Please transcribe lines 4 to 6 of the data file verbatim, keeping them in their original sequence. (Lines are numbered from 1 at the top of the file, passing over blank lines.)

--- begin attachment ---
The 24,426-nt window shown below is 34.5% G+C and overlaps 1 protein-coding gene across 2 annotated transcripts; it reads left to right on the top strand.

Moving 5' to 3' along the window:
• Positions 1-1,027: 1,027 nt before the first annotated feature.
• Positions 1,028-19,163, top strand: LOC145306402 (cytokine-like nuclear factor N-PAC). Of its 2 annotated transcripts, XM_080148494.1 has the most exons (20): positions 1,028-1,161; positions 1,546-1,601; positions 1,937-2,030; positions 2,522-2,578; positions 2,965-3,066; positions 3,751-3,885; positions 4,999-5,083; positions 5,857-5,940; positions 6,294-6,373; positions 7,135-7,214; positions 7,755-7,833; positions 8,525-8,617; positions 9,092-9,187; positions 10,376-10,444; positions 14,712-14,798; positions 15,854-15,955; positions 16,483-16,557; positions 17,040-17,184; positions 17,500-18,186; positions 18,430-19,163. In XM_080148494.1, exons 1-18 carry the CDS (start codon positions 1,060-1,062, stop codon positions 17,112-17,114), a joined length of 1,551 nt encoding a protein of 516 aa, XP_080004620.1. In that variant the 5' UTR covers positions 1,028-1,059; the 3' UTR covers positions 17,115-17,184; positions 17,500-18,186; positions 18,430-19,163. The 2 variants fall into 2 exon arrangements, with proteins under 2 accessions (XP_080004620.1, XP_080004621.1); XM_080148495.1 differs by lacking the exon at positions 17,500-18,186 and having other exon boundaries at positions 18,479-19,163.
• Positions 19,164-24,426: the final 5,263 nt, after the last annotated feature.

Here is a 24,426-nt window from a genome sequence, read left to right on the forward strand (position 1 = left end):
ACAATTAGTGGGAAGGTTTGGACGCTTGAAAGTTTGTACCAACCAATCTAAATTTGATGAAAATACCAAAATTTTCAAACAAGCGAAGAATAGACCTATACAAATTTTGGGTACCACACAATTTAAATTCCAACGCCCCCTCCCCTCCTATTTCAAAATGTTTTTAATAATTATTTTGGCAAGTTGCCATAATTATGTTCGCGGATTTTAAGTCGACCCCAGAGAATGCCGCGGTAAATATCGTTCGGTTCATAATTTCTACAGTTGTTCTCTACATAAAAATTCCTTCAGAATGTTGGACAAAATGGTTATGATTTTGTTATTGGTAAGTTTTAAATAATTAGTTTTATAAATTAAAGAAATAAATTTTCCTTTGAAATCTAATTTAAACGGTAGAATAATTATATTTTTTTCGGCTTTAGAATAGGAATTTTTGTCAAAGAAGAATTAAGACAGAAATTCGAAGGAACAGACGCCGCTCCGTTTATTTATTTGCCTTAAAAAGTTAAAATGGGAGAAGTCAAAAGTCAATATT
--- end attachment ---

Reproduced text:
• Positions 1,028-19,163, top strand: LOC145306402 (cytokine-like nuclear factor N-PAC). Of its 2 annotated transcripts, XM_080148494.1 has the most exons (20): positions 1,028-1,161; positions 1,546-1,601; positions 1,937-2,030; positions 2,522-2,578; positions 2,965-3,066; positions 3,751-3,885; positions 4,999-5,083; positions 5,857-5,940; positions 6,294-6,373; positions 7,135-7,214; positions 7,755-7,833; positions 8,525-8,617; positions 9,092-9,187; positions 10,376-10,444; positions 14,712-14,798; positions 15,854-15,955; positions 16,483-16,557; positions 17,040-17,184; positions 17,500-18,186; positions 18,430-19,163. In XM_080148494.1, exons 1-18 carry the CDS (start codon positions 1,060-1,062, stop codon positions 17,112-17,114), a joined length of 1,551 nt encoding a protein of 516 aa, XP_080004620.1. In that variant the 5' UTR covers positions 1,028-1,059; the 3' UTR covers positions 17,115-17,184; positions 17,500-18,186; positions 18,430-19,163. The 2 variants fall into 2 exon arrangements, with proteins under 2 accessions (XP_080004620.1, XP_080004621.1); XM_080148495.1 differs by lacking the exon at positions 17,500-18,186 and having other exon boundaries at positions 18,479-19,163.
• Positions 19,164-24,426: the final 5,263 nt, after the last annotated feature.

Here is a 24,426-nt window from a genome sequence, read left to right on the forward strand (position 1 = left end):